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- A campaigner from Sichuan was paralyzed from the waist down in 2006 when thugs he says were linked to local officials beat him up after he spoke to German journalists.
- In 2007 farmer Yu Changwu from Heilongjiang Province in northeastern China was sentenced to two years of re-education through labor for speaking to foreign journalists about his campaign to recover and privatize farmland seized by the government. The charge was the government’s catchall “endangering state security.”
- Uighurs and Tibetans in particular have been detained — and in the case of one group sentenced to death — after expressing separatist sentiments.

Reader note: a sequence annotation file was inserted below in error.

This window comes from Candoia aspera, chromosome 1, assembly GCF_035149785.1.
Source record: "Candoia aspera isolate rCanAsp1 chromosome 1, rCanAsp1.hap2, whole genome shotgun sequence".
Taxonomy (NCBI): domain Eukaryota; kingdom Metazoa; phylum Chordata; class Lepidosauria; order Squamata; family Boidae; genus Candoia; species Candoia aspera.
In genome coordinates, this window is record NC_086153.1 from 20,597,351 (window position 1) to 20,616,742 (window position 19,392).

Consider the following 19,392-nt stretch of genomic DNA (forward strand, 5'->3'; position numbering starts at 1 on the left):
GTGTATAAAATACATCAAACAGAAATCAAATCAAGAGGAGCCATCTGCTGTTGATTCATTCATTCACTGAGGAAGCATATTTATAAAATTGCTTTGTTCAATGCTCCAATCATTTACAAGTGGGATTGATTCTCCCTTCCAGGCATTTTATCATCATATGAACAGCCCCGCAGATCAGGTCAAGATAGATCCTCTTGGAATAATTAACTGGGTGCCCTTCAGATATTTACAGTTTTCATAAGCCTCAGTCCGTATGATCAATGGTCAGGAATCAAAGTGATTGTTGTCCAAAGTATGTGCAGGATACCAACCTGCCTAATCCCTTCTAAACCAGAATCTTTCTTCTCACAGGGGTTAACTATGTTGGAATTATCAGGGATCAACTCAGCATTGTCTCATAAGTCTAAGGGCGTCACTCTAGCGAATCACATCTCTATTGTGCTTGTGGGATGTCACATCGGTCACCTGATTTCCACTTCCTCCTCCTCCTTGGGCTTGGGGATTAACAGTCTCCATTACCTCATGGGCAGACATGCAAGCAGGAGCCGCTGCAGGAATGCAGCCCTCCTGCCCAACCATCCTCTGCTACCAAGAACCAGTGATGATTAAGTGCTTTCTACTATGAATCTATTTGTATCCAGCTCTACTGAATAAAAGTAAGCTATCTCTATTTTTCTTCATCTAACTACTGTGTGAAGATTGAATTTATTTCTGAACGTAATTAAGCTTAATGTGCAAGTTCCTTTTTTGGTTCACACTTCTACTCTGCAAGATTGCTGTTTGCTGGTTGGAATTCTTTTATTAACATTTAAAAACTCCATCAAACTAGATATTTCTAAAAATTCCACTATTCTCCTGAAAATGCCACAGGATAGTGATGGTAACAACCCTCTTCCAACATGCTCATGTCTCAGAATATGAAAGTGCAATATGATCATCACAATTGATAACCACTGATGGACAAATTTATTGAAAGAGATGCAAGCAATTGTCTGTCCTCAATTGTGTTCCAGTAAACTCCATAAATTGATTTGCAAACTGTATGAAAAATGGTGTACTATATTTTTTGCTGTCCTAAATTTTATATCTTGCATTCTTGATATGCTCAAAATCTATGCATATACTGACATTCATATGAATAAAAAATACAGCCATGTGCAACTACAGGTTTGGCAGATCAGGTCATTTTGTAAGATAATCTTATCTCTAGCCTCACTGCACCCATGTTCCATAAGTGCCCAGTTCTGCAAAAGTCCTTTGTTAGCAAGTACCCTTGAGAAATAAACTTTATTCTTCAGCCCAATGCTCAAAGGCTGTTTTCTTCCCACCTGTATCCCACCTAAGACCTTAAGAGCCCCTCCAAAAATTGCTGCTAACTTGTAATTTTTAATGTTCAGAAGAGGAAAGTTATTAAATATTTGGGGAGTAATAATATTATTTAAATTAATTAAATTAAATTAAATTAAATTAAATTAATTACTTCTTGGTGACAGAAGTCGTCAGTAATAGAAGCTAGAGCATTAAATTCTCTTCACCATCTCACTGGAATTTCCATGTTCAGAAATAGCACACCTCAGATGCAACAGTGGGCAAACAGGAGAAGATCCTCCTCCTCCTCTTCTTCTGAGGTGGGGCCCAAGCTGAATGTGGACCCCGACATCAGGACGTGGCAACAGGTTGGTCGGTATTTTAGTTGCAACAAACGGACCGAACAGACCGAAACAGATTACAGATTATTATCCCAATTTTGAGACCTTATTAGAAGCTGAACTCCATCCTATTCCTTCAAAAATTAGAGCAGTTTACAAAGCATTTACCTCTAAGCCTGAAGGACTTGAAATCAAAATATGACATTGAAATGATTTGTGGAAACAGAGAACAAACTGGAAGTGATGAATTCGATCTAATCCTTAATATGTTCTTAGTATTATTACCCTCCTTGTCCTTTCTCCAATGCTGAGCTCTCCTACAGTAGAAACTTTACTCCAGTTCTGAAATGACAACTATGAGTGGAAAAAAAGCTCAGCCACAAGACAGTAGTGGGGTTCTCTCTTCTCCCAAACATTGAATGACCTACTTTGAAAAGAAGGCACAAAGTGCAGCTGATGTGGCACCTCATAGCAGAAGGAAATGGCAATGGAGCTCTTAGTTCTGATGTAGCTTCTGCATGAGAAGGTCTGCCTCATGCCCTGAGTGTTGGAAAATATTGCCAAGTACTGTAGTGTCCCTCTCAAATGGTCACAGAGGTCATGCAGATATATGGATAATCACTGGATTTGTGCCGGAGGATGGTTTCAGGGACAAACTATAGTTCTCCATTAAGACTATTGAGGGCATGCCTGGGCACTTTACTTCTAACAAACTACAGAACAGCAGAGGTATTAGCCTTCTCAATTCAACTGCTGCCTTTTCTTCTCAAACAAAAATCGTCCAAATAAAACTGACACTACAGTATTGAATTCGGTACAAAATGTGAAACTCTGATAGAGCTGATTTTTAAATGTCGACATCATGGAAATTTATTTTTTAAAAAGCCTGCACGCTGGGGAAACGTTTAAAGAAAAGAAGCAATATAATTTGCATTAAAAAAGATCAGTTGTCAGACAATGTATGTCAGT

Sources can be fearful, sometimes just because of living in a repressive society but sometimes with reason. Make sure people you speak to are fully informed about what you are doing. If they are not in a position to understand the risks they run, use your judgment to get the story out in a way that will not jeopardize anyone – weigh up editors’ demands for full names etc. with potential repercussions for the people you are quoting.
This is particularly the case with people from rural areas, with limited education, or in sensitive regions like Tibet where foreign media are rare and foreign reporters are even more heavily managed than in the rest of China.